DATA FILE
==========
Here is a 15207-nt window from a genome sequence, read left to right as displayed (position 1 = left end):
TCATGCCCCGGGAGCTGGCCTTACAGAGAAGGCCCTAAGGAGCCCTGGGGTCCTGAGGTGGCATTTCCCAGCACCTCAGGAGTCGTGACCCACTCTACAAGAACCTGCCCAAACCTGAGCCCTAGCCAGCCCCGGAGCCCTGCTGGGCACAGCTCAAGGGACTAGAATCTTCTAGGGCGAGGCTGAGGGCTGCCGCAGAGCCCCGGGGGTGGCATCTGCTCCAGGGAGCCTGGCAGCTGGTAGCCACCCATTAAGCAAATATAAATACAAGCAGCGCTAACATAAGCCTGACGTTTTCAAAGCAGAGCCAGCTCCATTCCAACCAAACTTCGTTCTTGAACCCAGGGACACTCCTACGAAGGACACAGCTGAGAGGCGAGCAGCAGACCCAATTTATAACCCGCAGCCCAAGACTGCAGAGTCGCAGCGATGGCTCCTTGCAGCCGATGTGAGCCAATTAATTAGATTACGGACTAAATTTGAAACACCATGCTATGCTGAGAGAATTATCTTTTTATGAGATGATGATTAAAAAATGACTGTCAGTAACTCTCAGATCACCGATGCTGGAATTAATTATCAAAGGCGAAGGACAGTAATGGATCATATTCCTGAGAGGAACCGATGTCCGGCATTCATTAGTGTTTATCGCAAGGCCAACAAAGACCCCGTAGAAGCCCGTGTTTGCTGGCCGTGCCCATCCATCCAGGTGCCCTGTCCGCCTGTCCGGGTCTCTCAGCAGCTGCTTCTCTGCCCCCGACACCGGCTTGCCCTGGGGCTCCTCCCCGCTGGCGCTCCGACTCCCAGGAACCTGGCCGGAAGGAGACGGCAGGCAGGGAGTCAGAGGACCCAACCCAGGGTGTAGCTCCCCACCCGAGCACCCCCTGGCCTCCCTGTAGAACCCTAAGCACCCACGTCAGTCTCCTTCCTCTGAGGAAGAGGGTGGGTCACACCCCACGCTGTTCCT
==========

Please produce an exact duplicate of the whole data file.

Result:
Here is a 15207-nt window from a genome sequence, read left to right as displayed (position 1 = left end):
TCATGCCCCGGGAGCTGGCCTTACAGAGAAGGCCCTAAGGAGCCCTGGGGTCCTGAGGTGGCATTTCCCAGCACCTCAGGAGTCGTGACCCACTCTACAAGAACCTGCCCAAACCTGAGCCCTAGCCAGCCCCGGAGCCCTGCTGGGCACAGCTCAAGGGACTAGAATCTTCTAGGGCGAGGCTGAGGGCTGCCGCAGAGCCCCGGGGGTGGCATCTGCTCCAGGGAGCCTGGCAGCTGGTAGCCACCCATTAAGCAAATATAAATACAAGCAGCGCTAACATAAGCCTGACGTTTTCAAAGCAGAGCCAGCTCCATTCCAACCAAACTTCGTTCTTGAACCCAGGGACACTCCTACGAAGGACACAGCTGAGAGGCGAGCAGCAGACCCAATTTATAACCCGCAGCCCAAGACTGCAGAGTCGCAGCGATGGCTCCTTGCAGCCGATGTGAGCCAATTAATTAGATTACGGACTAAATTTGAAACACCATGCTATGCTGAGAGAATTATCTTTTTATGAGATGATGATTAAAAAATGACTGTCAGTAACTCTCAGATCACCGATGCTGGAATTAATTATCAAAGGCGAAGGACAGTAATGGATCATATTCCTGAGAGGAACCGATGTCCGGCATTCATTAGTGTTTATCGCAAGGCCAACAAAGACCCCGTAGAAGCCCGTGTTTGCTGGCCGTGCCCATCCATCCAGGTGCCCTGTCCGCCTGTCCGGGTCTCTCAGCAGCTGCTTCTCTGCCCCCGACACCGGCTTGCCCTGGGGCTCCTCCCCGCTGGCGCTCCGACTCCCAGGAACCTGGCCGGAAGGAGACGGCAGGCAGGGAGTCAGAGGACCCAACCCAGGGTGTAGCTCCCCACCCGAGCACCCCCTGGCCTCCCTGTAGAACCCTAAGCACCCACGTCAGTCTCCTTCCTCTGAGGAAGAGGGTGGGTCACACCCCACGCTGTTCCT